- One of the best-handling sportbikes ever
- Superbly balanced performance
- Light weight
- No real updates since 2011
- A bit pricey
- No quickshifter
The GSX-R600 may be getting long in the tooth, but the middleweight Suzuki is still one of the best choices in the supersport class. The combination of light weight, strong engine, solid chassis, excellent suspension, and good brakes are tough to beat.
Ever since its “real” debut in 1997 (Suzuki made a half-hearted attempt at a GSX-R600 in 1992-93 that was essentially just a debored/destroked GSX-R750), the GSX-R600 has been a top contender in the middleweight supersport class. Although there haven’t been any updates since 2011, the GSX-R600 can still hold its own when it comes to outright performance. No flashy electronic rider aids (save for the S-DMS drive modes, which are really just different power levels), just solid engineering that allows a rider to get from point A to point B in the least amount of time.
Updates for 2021
There are no updates to the GSX-R600 for 2021, except a limited 100th Anniversary Edition livery.
Pricing and Variants
The 2021 Suzuki GSX-R600 has an MSRP of $11,449, while the 100th Anniversary Edition comes in a touch higher at $11,599.
The Suzuki GSX-R’s direct competition now only consists of the Honda CBR600RR and Kawasaki Ninja ZX-6R, although other comparable bikes include the Yamaha R7, Ducati Supersport 950/S, Triumph Daytona Moto2 765 (see MC’s Adam Waheed talk about his ride on the Triumph), Aprilia RS 660, and MV Agusta F3 800.
Powertrain: Engine, Transmission, and Performance
The GSX-R600′s 599cc DOHC inline-four engine was last updated in 2011 for better midrange performance (lighter pistons with higher compression, new cams, pentagonal crankcase vent holes, etc.), and it definitely delivers without affecting top-end power. Gear selection entering corners isn’t as critical, and the added midrange permits easier and better drives off the corner exits. Speaking of top-end, when Sport Rider magazine ran the 2013 GSX-R600 on its dyno, the result was 104.6 hp at 13,700 rpm with a peak torque reading of 44.4 pound-feet at 11,500 rpm. A new lighter transmission with closer-ratio gears installed in the 2011 updates makes it easier to keep the engine on the boil.
The latest-generation GSX-Rs have always been known for their impeccable handling, and the GSX-R600 is no exception. The 2011 upgrades included a new frame and swingarm, along with a Showa BPF Big Piston Fork and revised shock settings. This adds up to a bike with quick yet sure-footed turn-in and excellent feedback from both ends at all phases of cornering on the street and track.
Radial-mount Brembo four-piston calipers (the first time a Japanese manufacturer used the respected Italian brand on a production bike) and 310mm discs were also part of the 2011 makeover. Braking performance is as you’d expect: excellent.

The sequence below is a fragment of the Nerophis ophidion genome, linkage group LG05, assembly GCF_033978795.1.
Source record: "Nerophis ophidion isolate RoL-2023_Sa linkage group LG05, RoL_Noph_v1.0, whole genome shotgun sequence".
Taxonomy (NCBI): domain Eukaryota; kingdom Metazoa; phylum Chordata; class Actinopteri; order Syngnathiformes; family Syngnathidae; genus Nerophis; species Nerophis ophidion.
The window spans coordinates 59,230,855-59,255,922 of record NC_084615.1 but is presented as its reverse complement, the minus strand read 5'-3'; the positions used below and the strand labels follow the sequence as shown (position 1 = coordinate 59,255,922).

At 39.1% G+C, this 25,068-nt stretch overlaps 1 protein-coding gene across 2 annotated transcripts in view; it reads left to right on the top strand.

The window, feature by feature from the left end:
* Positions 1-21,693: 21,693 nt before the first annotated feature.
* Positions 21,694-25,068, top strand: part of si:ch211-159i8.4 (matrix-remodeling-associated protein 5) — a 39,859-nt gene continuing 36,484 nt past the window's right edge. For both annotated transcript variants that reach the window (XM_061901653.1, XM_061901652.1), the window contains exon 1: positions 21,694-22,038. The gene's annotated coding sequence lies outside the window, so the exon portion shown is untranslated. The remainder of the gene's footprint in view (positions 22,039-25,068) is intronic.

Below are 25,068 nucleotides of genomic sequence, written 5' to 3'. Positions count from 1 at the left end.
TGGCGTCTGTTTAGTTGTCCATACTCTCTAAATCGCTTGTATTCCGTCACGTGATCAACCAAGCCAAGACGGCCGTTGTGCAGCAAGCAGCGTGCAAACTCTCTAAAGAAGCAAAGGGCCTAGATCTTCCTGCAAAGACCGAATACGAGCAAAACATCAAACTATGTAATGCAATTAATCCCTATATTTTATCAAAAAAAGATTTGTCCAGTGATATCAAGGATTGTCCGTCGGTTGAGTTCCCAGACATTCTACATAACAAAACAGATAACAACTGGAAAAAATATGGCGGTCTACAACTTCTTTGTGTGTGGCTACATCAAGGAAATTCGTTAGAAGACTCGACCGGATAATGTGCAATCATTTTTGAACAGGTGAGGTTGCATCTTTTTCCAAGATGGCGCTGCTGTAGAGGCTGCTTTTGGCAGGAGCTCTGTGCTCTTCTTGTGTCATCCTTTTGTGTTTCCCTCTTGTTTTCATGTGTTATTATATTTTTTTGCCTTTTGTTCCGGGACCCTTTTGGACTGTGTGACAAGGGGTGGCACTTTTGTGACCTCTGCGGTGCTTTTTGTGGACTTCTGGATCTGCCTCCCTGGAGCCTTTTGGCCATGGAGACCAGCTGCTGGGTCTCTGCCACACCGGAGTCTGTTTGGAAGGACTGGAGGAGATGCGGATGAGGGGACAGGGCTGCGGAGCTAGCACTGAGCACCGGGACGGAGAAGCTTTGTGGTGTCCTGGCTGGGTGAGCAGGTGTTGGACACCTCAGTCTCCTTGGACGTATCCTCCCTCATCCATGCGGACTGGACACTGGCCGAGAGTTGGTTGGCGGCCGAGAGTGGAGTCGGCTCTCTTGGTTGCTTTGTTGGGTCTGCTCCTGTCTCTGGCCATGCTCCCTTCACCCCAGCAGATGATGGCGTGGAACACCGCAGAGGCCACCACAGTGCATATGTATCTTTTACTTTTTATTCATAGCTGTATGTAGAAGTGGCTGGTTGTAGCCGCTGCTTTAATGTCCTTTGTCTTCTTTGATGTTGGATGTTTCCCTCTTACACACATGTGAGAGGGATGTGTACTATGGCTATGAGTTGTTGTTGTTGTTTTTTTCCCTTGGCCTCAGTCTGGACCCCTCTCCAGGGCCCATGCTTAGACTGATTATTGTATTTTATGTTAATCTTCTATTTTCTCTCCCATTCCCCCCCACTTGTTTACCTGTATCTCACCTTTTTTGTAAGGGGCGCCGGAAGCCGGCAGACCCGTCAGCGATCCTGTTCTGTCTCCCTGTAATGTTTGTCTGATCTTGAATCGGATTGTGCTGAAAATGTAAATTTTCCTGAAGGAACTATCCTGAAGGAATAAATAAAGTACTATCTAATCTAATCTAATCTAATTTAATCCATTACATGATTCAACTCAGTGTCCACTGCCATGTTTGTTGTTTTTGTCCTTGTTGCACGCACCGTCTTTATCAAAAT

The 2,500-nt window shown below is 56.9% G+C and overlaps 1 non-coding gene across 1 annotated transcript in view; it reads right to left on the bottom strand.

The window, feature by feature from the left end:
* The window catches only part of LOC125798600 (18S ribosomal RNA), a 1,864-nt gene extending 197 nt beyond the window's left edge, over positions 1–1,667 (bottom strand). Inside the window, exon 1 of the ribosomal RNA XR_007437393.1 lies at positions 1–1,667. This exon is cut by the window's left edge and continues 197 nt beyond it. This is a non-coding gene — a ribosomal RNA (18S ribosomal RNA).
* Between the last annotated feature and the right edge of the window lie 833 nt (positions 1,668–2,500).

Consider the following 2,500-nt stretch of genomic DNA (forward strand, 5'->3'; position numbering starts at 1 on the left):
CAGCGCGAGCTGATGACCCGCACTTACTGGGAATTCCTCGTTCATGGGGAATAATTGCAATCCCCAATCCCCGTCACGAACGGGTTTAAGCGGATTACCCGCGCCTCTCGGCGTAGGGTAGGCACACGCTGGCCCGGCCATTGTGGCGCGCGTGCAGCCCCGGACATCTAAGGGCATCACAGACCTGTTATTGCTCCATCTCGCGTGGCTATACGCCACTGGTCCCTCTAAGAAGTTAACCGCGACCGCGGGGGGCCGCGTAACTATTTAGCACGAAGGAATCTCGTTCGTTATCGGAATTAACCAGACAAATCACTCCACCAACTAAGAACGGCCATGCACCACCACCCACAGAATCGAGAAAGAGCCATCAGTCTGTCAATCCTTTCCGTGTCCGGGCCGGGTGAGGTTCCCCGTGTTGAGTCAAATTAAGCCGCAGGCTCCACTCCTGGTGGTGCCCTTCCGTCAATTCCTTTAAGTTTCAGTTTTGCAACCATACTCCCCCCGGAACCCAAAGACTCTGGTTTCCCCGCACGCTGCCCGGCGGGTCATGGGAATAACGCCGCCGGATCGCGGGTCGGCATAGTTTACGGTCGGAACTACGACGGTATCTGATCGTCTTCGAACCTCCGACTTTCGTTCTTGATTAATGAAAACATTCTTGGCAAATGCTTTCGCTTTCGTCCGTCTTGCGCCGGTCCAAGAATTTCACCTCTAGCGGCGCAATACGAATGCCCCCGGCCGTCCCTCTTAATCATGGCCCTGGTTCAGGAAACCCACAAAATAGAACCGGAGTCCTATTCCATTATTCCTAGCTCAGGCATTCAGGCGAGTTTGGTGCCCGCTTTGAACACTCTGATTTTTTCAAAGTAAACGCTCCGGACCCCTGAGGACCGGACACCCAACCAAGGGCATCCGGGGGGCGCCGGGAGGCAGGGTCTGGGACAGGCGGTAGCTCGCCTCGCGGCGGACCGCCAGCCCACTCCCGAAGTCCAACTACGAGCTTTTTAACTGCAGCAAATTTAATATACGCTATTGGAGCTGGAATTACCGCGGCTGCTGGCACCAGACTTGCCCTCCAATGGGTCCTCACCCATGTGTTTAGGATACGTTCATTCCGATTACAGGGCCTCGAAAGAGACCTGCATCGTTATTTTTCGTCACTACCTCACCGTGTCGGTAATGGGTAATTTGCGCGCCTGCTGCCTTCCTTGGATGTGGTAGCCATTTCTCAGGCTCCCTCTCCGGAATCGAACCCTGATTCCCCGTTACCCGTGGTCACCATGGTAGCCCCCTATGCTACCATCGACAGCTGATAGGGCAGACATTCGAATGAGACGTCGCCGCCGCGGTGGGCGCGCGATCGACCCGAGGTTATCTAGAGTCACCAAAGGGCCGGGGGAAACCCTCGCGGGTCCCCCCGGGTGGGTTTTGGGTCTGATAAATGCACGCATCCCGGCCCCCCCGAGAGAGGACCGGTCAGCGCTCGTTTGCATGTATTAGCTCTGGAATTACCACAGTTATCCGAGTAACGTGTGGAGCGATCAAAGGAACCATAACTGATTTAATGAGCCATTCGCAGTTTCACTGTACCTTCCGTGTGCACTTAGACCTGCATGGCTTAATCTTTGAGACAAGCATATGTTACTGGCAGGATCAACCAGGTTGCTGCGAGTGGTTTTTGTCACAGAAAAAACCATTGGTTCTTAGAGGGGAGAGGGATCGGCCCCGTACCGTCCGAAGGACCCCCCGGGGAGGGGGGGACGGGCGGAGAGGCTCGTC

Fuel Economy and Real-World MPG
There are no miles per gallon figures available for the 2021 Suzuki GSX-R600.
Ergonomics: Comfort and Utility
The GSX-R600 is a supersport machine, so the ergonomics are decidedly more race-oriented than other bikes, with clip-on bars and rearset footpegs putting the rider in an aggressive riding posture. Three-way position footpeg brackets allow some changes for legroom. Passenger accommodations are the usual supersport fare, i.e., not much more than an afterthought.
The 2021 Suzuki GSX-R600 is one of the few “old school” sportbikes available, in that there are no fancy electronic rider aids (other than the S-DMS drive modes, which are little more than different overall power levels), no ABS, and no ride-by-wire throttle system (the throttle is still cable-operated). The dash still includes a round analog tachometer that is easier to see at a glance than any flat display.
Warranty and Maintenance Coverage
The 2021 GSX-R600 comes with Suzuki’s standard one-year, unlimited-mileage warranty. Longer coverage periods with extended benefits are available through Suzuki Extended Protection (SEP).
Suzuki has always been one of the higher quality manufacturers out there, and the GSX-R600 continues that tradition. The addition of Brembo brake calipers up front and Showa BPF fork only add to that higher-end feel.
2021 Suzuki GSX-R600 Claimed Specifications
|Engine:||599cc, DOHC, liquid-cooled inline-four; 16 valves|
|Bore x Stroke:||67.0 x 42.5mm|
|Fuel Delivery:||SDTV electronic fuel injection w/ 40mm throttle bodies|
|Clutch:||Wet, multiple disc; cable operation|
|Engine Management/Ignition:||Transistorized w/ electronic advance|
|Frame:||Twin-spar aluminum chassis|
|Front Suspension:||41mm Showa BPF inverted fork, fully adjustable; 4.7 in. travel|
|Rear Suspension:||Showa shock, fully adjustable; 5.1 in. travel|
|Front Brake:||Brembo 4-piston radial-mount caliper, dual 310mm discs|
|Rear Brake:||Brembo 1-piston slide-pin caliper, 220mm disc|
|Wheels, Front/Rear:||Cast aluminum, 3.50 x 17 in. / 5.50 x 17 in.|
|Tires, Front/Rear:||120/70ZR-17 / 190/50ZR-17|
|Ground Clearance:||5.1 in.|
|Seat Height:||31.9 in.|
|Fuel Capacity:||4.5 gal. (4.2 gal. CA model)|
|Wet Weight:||412 lb.|